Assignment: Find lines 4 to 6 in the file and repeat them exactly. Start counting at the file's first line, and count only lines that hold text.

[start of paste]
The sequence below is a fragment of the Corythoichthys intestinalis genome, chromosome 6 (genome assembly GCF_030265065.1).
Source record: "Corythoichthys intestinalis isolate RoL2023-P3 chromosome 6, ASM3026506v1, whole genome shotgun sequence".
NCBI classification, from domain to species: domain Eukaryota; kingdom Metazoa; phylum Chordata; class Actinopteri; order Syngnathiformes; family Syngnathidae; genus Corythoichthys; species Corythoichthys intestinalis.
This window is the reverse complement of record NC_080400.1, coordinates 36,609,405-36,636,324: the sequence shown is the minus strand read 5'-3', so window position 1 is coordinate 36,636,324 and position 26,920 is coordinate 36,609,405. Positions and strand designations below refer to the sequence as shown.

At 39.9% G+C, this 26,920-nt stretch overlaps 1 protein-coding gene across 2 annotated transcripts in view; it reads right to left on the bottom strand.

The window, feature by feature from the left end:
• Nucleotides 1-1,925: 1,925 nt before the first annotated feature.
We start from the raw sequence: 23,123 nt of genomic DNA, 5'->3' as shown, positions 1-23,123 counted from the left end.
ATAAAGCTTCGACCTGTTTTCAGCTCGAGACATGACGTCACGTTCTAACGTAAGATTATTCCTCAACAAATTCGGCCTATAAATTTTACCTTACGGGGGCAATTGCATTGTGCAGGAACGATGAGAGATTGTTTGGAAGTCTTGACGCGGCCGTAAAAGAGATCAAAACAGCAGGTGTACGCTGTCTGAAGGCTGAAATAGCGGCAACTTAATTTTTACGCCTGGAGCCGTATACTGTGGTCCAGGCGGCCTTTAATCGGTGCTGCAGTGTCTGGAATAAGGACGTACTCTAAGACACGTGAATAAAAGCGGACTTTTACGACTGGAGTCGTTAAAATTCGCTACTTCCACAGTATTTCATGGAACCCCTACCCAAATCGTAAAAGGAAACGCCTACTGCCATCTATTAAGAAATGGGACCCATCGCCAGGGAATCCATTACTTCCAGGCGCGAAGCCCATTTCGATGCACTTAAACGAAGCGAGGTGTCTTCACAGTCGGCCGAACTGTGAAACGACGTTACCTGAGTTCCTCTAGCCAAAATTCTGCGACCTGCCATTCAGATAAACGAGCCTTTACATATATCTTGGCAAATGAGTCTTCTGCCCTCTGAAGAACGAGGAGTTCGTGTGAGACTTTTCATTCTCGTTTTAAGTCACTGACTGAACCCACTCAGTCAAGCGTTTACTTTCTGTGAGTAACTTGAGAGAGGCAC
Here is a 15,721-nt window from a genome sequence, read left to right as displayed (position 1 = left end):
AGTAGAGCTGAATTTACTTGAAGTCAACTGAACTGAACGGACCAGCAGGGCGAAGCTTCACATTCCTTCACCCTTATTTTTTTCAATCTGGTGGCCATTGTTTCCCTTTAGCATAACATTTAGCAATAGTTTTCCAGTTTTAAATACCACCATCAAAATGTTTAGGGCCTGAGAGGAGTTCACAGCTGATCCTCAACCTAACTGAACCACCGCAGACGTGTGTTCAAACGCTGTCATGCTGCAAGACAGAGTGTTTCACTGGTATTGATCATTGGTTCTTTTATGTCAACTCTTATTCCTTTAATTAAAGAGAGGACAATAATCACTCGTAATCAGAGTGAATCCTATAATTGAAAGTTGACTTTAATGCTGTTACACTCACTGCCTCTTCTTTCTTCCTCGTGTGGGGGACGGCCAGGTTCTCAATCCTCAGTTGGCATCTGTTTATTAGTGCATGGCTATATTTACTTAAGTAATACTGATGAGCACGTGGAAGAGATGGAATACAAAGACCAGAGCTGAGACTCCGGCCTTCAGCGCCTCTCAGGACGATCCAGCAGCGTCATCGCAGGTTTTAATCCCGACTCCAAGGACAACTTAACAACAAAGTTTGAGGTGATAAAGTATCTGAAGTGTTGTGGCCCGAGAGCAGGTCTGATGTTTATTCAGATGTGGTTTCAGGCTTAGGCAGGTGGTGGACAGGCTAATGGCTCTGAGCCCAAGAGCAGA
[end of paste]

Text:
This window is the reverse complement of record NC_080400.1, coordinates 36,609,405-36,636,324: the sequence shown is the minus strand read 5'-3', so window position 1 is coordinate 36,636,324 and position 26,920 is coordinate 36,609,405. Positions and strand designations below refer to the sequence as shown.

At 39.9% G+C, this 26,920-nt stretch overlaps 1 protein-coding gene across 2 annotated transcripts in view; it reads right to left on the bottom strand.

The window, feature by feature from the left end: